Complementing the visuals themselves is the camera work employed. Many RPGs have a habit of dropping a camera somewhere in the distance and letting the story unfold, providing a scene that’s boring to watch. During these scenes I find myself wishing someone would take a cue from movies or TV and mix it up a bit, and playing TCB, I finally stopped having those thoughts. The camera is dynamic, it moves, it focuses on people when it should, and there’s some interesting angles at work. At times the view even shakes a little, as if it was filmed with a handheld camera. It’s a nice touch that makes it feel like someone is actually there filming these events, and brings you that much further into what’s going on.
Somewhat related to camera work, I’d be remiss not to mention the game’s built-in screenshot utility. It’s fun to play around with, and while it serves little purpose in the grand scheme of things, it’s an interesting addition. You can see a collection of screens that I took along my journey on our Facebook page.
I’ll touch on the music only a bit, as I’ll be getting more in-depth in my review of the soundtrack. Like the game itself, the music is all over the place but in a good way. Just as you’ll be fighting a malboro one moment and saving the farm from laser-eyed rocket pack-equipped scarecrows the next, the music is incredibly diverse. The game opens with a disappointingly-short orchestral track that while simple, quickly became one of my favorite such pieces in my collection. In the afore-mentioned farm and wildlands area, you’re treated to a very ‘wild west’ type of music, while battle themes range from whimsical to rock ‘n roll. There’s a bit of roarin’ 20s, a song that sounds like it belongs in a 1950s teenage beach movie, and more. It sounds like the music is all over the place–and it is–but it’s nothing that ever feels out of place, and fits each area and event well.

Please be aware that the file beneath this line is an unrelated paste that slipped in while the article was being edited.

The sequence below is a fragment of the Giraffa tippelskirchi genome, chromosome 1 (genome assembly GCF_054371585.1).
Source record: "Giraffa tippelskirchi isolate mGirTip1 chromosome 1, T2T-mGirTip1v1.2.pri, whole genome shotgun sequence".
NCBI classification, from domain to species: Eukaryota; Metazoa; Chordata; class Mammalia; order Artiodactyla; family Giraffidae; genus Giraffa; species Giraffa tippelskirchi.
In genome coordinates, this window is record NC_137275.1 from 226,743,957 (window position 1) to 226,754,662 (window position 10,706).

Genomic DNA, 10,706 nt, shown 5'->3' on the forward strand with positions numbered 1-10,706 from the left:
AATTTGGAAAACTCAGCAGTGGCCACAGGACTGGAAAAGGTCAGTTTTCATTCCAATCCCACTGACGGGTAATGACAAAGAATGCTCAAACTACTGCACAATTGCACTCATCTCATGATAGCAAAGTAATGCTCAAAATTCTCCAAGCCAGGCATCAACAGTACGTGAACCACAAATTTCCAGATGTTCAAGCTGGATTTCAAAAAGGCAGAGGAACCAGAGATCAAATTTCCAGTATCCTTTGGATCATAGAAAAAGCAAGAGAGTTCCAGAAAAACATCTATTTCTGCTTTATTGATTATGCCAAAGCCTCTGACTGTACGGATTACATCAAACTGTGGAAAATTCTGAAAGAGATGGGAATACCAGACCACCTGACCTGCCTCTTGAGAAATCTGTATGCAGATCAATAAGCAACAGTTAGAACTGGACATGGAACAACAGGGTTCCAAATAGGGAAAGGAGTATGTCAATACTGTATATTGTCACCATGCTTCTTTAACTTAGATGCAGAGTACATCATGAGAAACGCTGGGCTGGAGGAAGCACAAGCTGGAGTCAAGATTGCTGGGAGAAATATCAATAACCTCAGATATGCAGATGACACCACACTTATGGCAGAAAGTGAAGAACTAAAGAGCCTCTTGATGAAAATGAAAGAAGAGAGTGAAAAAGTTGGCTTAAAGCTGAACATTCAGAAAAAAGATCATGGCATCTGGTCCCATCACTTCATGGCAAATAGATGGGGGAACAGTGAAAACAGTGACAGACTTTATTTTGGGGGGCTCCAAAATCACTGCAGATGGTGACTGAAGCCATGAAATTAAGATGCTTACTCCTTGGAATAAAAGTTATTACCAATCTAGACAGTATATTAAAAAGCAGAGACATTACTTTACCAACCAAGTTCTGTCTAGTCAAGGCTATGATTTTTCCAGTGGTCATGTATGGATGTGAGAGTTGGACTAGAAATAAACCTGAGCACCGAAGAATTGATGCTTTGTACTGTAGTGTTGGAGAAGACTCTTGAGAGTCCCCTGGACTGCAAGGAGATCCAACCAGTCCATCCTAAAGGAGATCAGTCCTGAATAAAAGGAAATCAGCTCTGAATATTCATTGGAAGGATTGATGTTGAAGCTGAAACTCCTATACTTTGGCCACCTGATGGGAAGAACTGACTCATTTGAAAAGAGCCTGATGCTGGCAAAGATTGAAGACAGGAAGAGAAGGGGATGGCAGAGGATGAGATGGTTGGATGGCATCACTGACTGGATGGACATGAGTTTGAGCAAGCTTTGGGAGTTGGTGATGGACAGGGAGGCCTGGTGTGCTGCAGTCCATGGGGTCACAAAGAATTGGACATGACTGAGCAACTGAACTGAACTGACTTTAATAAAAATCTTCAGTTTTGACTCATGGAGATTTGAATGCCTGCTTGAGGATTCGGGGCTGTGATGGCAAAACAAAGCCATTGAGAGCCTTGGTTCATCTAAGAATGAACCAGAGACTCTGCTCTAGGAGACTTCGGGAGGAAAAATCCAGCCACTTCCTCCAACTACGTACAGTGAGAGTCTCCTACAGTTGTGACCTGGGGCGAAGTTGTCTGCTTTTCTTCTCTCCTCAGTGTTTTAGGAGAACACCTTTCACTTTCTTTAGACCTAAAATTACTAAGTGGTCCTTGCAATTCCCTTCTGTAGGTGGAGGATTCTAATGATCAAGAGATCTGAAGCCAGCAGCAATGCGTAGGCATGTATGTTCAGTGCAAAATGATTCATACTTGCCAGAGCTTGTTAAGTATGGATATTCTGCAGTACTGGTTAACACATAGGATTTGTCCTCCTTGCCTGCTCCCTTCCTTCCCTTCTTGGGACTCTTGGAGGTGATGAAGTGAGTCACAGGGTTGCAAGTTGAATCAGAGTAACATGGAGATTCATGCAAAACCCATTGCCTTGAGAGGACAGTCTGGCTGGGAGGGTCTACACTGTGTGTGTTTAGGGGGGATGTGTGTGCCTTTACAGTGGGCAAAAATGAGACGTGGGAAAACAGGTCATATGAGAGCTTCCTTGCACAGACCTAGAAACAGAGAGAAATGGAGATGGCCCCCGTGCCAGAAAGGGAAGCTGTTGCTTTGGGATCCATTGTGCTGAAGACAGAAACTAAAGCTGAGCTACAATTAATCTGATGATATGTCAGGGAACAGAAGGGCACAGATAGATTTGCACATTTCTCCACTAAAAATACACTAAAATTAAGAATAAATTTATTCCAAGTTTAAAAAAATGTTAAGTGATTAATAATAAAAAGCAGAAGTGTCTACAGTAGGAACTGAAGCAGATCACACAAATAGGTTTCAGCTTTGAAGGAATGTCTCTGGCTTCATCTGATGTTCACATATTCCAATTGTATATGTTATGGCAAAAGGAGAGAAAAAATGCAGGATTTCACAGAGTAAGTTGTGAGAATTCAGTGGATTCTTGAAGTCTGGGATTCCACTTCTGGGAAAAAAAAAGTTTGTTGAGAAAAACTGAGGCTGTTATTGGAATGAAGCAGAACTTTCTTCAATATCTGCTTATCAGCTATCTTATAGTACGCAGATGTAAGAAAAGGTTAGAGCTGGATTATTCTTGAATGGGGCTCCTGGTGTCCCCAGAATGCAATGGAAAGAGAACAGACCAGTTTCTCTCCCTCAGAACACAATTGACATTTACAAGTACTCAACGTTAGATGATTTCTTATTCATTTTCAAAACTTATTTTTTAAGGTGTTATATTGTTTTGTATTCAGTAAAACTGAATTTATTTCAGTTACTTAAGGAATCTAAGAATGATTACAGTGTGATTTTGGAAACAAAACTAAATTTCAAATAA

I know this has been a fairly glowing review, but despite that, I probably wouldn’t recommend The Crystal Bearers to everyone. It very much does its own thing, and with its gameplay and quirky charm, I can see how it wouldn’t appeal to someone looking for a hardcore RPG experience. Me, I like quirky. In the end, The Crystal Bearers manages to be a somewhat simple but entertaining adventure, but one that is polished and put together with care, for the sole purpose of entertaining the player. From the opening sequence shooting a zu swarm out of the sky to the epic final battle that gives some of my favorite boss fights a run for their money, I was never bored in my 24 hours with the game. Plus, there’s a “New Game+” mode that carries over your equipment and medals, so there’s some definite replay value.
What all this means is that The Crystal Bearers is proof that making a fantastic game takes more than horsepower and plot twists. It takes a keen eye, a solid artistic vision and a desire to simply let people have fun and enjoy themselves.
And cows that shoot milk beams from their udders. Naturally.